Fineman added: "The group was back in the news last week, carrying out a pre-emptive strike against Steve Forbes. The billionaire publisher had purchased air time for a new series of ads in New Hampshire—and they were rumored to be tough ‘comparative’ spots. Lo and behold, the RLC bought time on the same stations to air a spot admonishing him to play nice, and not go after this year's front runner (Bush) the way he went after Bob Dole in 1996. The Bush campaign and the RLC denied any collusion, but leading RLC figures include members of Bush's executive committee and New York Gov. George Pataki, who wouldn't mind being chosen as Bush's running mate."
None of the magazines mentioned that Bradley ad guru Alex Kroll helped promote Joe Camel as head of the Young & Rubicam agency, even as CNN’s Jeff Greenfield analyzed new campaign ads for Time. Greenfield also ignored what The Washington Post called a "highly misleading" claim in a Bradley ad that he had saved the life of a woman’s child by supporting longer hospital stays after childbirth.
Newsweek managed to take a shot against guns by highlighting former Black Panther and current Democratic Congressman Bobby Rush’s crusade to stop the violence upon the shooting death of his son. Writers John McCormick and Peter Annin explained: "The loss has political implications, too, hardening Rush, a religious man who holds a master's degree in theological studies, for his new mission: a rededicated war against the cheap guns and street violence that his fellow young radicals long ago glorified. In a long, anguished talk with Newsweek in his Chicago office, Rush argued as militantly against the urban gun culture as he had once argued for it."
They touted his liberal record: "In Congress he has already sponsored or cosponsored 31 bills to regulate assault rifles and other firearms. He wants handguns banned, except for those carried by law officers and the military. He is sure to repeat the story of his own loss in House debates. ‘We have got to do something,’ he says. [Italics theirs.] ‘Our responsibility—my responsibility—is to eliminate violence from our neighborhoods, and from our nation.’"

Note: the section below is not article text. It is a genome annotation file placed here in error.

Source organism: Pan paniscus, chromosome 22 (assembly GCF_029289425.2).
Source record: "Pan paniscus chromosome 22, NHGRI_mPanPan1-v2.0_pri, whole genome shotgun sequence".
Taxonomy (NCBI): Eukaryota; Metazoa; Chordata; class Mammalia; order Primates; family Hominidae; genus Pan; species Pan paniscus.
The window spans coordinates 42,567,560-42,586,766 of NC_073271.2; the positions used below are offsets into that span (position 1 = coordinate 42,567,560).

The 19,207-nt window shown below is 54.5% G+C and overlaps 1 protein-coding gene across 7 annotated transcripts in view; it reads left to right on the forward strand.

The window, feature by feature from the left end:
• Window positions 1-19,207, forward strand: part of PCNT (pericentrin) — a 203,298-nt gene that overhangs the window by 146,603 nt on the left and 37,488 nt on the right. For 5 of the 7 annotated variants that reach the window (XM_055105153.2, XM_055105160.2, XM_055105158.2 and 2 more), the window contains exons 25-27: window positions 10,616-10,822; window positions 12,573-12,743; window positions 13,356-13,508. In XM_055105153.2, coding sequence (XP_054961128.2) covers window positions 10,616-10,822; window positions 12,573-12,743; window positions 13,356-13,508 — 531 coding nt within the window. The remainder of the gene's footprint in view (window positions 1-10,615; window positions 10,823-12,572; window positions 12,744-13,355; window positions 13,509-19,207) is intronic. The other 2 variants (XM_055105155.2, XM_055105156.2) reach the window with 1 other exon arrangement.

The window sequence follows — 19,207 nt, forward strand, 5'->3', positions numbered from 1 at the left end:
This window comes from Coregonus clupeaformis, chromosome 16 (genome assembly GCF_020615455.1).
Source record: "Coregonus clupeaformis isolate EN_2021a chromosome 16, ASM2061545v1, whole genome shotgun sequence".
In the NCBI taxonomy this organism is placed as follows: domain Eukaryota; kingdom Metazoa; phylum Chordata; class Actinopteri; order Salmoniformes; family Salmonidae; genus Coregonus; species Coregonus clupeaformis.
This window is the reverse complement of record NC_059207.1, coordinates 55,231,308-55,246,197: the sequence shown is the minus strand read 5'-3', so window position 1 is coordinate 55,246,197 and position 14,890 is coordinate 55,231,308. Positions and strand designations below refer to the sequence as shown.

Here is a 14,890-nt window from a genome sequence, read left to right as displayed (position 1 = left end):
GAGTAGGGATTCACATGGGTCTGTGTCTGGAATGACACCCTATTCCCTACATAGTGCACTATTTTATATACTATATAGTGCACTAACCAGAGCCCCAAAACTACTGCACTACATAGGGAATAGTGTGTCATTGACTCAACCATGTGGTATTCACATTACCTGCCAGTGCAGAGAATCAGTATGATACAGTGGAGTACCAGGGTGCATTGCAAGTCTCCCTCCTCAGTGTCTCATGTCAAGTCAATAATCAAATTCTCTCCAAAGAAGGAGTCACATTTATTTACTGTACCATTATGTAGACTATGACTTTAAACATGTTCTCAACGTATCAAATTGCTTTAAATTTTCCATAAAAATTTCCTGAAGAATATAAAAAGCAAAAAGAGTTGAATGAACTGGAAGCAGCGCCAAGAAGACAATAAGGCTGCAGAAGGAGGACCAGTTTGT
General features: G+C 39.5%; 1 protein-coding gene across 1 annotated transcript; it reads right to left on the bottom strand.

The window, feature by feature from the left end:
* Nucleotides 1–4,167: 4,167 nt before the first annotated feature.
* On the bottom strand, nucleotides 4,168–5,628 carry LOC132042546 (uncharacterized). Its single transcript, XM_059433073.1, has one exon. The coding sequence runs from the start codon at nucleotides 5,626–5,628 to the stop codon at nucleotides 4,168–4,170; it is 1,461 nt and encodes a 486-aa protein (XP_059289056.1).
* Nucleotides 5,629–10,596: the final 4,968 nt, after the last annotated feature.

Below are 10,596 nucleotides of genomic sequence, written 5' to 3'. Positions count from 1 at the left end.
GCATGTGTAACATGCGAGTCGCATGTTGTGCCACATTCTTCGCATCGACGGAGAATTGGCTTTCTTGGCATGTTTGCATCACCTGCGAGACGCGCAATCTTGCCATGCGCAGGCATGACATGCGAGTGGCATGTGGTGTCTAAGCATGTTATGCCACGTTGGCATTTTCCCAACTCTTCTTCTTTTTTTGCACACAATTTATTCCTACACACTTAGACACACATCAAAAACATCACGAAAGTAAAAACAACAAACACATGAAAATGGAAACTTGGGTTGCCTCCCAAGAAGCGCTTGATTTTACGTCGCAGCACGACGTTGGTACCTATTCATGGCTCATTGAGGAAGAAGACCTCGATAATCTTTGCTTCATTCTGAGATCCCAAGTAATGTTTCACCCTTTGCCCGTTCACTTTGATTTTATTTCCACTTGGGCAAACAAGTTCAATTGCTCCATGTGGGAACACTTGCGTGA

All three news magazines which ignored the killing of Jesse Dirkhising by two gay men covered the adultery charges against longtime President of conservative Hillsdale College, George Roche III, after his daughter-in-law’s suicide. Why? Because exposing conservative hypocrisy aids the liberal cause, while highlighting gay murderers hinders the hate-crimes push?
Whatever their reasons for the unanimous discrepancy, Time’s Nichole Christian came down the hardest, noting that a kiosk at Hillsdale quotes St. Paul: "Let us behave properly...not in carousing and drunkenness, not in sexual promiscuity and sensuality." Christian wrote, "students can’t bear to go near the kiosk anymore, not since it became a gathering point for reporters who have gone to Hillsdale to find out if Roche, campus patriarch, truculent moralist, really did carry on a 19-year affair with the wife of his son." Christian quoted 20-year-old history student Chris Ratliff: "He’s made this school and the whole conservative movement laughable."
All three news magazines celebrated China’s entry into the World Trade Organization. But in his article on the WTO agreement, Newsweek’s Michael Hirsh actually assigned the ‘liberal’ label to some Democrats but couldn’t just label Republicans as merely conservative. "Organized labor, which fears a loss of U.S. jobs to low-paid Chinese workers, plans to mount a vigorous campaign against normalized trade relations. This week major manufacturing unions will meet in the capital to map out a coordinated strategy." In the next sentence Hirsh called Dems liberal but kicked it up a notch for conservatives. "They’ll be joined by elements of the coalition of liberal Democrats and hard-right Conservatives that defeated fast-track, the broad trade negotiating authority, in 1997."
In the same paragraph, Hirsh simply addressed David Bonior as the Democratic Whip but attached a label to Tom DeLay. "Meanwhile, Bonior’s conservative GOP counterpart, Tom DeLay, may try to inflict Clinton with another humiliating defeat." Hirsh did it again in analyzing negotiations, "And Sperling and Barshefsky threw tantrums in Beijing last week to get the Chinese to grant concessions to labor and right-wingers."
-- Geoffrey Dickens